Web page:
Autonomy Plan for South Ossetian Enclave in Georgia
Harold F. Schiffman
haroldfs at ccat.sas.upenn.edu
Tue Jan 25 21:31:30 UTC 2005
>>From the NYTimes,
January 25, 2005
Plan Offers Autonomy for Enclave in Georgia
By C. J. CHIVERS
MOSCOW, Jan. 24 - Seeking to renew negotiations in a stalemated internal
conflict, President Mikhail Saakashvili of Georgia on Monday released
details of a proposal offering autonomy to a breakaway region along
Georgia's northern border with Russia. The proposal would grant new
political rights and economic benefits to South Ossetia, a small enclave
in the Caucasus Mountains that has been all but independent since fighting
a civil war against Georgia in the early 1990's.
South Ossetia has existed in recent years almost as a satellite of Russia.
The difficulties that any reconciliation would face were underscored when
South Ossetia's president, who was on business in Moscow, rejected it
sight unseen minutes after Mr. Saakashvili discussed his offer for peace
and unification. "We are not interested in any autonomy developed by a
neighboring country," the president, Eduard D. Kokoity, said in a
The phrase "a neighboring country" was a clear snub, because South Ossetia
lies within Georgia's internationally recognized borders. Despite such
apparent intractability, Mr. Saakashvili said the proposal would be made
public on Wednesday at the Parliamentary Assembly of the Council of
Europe, in France, where he hopes to restart negotiations in a political
deadlock that has risked flaring anew into war.
Under Mr. Saakashvili's proposal, Georgia would grant residents of the
enclave expanded rights of local government, including direct elections of
all local officials, revenue-sharing of local tax collection and
decision-making on local matters, including the choice of language, Mr.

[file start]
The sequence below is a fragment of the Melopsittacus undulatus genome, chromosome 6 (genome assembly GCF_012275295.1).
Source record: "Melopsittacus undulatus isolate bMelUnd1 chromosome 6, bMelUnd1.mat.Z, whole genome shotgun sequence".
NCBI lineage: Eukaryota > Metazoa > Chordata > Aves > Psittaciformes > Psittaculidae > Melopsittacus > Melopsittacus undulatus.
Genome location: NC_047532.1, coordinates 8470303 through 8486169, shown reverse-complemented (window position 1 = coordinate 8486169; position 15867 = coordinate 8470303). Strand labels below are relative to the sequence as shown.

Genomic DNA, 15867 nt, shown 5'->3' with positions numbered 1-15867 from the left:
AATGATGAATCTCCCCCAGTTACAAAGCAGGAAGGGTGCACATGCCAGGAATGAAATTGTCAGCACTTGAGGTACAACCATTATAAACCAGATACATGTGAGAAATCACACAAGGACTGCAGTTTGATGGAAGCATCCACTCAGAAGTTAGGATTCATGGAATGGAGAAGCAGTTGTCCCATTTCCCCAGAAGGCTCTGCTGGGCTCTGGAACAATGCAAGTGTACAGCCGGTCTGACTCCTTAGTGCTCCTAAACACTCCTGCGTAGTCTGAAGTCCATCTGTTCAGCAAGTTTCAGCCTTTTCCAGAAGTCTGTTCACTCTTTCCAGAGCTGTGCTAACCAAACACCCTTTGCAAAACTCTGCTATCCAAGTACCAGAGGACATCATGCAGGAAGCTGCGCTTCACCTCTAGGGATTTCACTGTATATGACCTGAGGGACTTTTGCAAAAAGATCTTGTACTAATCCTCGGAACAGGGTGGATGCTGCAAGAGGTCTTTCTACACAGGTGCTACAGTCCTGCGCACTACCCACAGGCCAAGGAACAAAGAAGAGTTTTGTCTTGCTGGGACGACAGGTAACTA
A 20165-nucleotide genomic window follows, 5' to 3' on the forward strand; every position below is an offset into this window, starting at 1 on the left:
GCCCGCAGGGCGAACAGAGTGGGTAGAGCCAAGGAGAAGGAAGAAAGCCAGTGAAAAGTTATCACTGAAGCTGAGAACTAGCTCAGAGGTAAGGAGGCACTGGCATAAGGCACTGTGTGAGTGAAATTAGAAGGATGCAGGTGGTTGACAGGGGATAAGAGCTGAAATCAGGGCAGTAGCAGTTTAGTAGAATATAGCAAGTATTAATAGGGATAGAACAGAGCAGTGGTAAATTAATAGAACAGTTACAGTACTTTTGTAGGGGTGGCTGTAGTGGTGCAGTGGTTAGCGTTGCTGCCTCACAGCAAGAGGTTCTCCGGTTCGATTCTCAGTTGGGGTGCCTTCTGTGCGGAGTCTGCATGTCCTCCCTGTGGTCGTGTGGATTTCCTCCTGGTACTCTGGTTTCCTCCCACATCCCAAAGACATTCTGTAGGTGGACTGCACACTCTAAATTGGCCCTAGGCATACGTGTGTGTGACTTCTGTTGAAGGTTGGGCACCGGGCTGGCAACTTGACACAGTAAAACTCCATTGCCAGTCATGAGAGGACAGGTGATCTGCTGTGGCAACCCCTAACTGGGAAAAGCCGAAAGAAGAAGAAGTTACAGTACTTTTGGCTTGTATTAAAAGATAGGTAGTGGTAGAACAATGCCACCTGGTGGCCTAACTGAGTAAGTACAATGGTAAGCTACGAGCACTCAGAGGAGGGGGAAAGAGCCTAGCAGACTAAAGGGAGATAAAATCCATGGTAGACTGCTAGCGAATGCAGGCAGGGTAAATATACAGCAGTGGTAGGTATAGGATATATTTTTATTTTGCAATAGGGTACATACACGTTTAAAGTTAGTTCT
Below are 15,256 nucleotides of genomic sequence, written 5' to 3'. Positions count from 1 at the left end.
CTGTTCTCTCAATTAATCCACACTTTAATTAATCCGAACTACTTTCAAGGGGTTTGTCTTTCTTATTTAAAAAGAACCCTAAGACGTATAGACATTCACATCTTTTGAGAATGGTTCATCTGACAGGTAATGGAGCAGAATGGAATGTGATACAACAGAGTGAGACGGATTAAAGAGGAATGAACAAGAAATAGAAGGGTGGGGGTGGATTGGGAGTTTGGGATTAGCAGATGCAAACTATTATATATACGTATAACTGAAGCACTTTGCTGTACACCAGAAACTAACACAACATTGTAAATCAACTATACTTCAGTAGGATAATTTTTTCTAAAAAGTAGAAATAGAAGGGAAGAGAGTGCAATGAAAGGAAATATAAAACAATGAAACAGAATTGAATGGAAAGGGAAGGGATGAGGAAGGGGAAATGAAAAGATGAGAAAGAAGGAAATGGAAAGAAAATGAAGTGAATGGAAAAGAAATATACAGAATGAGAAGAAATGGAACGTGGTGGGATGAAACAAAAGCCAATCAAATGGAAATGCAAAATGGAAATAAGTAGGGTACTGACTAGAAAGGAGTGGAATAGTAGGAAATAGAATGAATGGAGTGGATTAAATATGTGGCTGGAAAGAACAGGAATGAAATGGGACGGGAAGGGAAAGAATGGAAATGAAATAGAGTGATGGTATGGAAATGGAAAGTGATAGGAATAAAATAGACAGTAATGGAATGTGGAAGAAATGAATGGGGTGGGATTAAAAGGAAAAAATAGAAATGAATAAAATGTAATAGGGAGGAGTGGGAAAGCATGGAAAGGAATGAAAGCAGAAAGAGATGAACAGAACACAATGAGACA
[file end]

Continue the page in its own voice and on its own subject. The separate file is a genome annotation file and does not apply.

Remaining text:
Saakashvili said. One of Mr. Saakashivili's aides later said the proposal
would include guarantees for the protection of Ossetian culture and
support for Ossetian media. Mr. Saakashvili said Georgia would also grant
rights of return to all refugees who fled the area during or after the
civil war, and would compensate people who lost property and homes.
Moreover, he said, Georgia would convene a joint commission to investigate
lingering allegations of war crimes by both sides, and would consider
creating a special economic zone for the mountainous area. "This is a
comprehensive package, which we will be handing over to the local
government there, and be waiting for their response," he said in a
telephone interview from Tbilisi, the Georgian capital.
Some details were not yet available, including the amount of money that
might be offered for compensation for lost homes. When pressed, Mr.
Saakashvili said the payments would be substantial. "We are talking about
enough money to build houses, and to be above the subsistence level," he
said. Mr. Saakashvili, while hopeful that his plan would be considered,
noted that talks over autonomy could prove difficult without the support
of the Kremlin. "If Moscow tells them not to negotiate, they will not
negotiate," he said.
When Mr. Saakashvili assumed office a year ago after ousting President
Eduard A. Shevardnadze, three of the country's regions did not recognize
federal rule: Ajaria, Abkhazia and South Ossetia. He made national
reunification one of his principal goals.
He found quick success in Ajaria, a Black Sea region on the border with
Turkey, which fell under central control last May.
The remaining two areas have proven more difficult. Abkhazia and South
Ossetia fought wars against Georgia after the Soviet Union's collapse, and
talks are saddled with accusations of war crimes, status questions for
refugees and bitter property disputes.
Mr. Saakashvili said he hoped to resolve the problems with South Ossetia
before turning to Abkhazia, which he said would be even harder.
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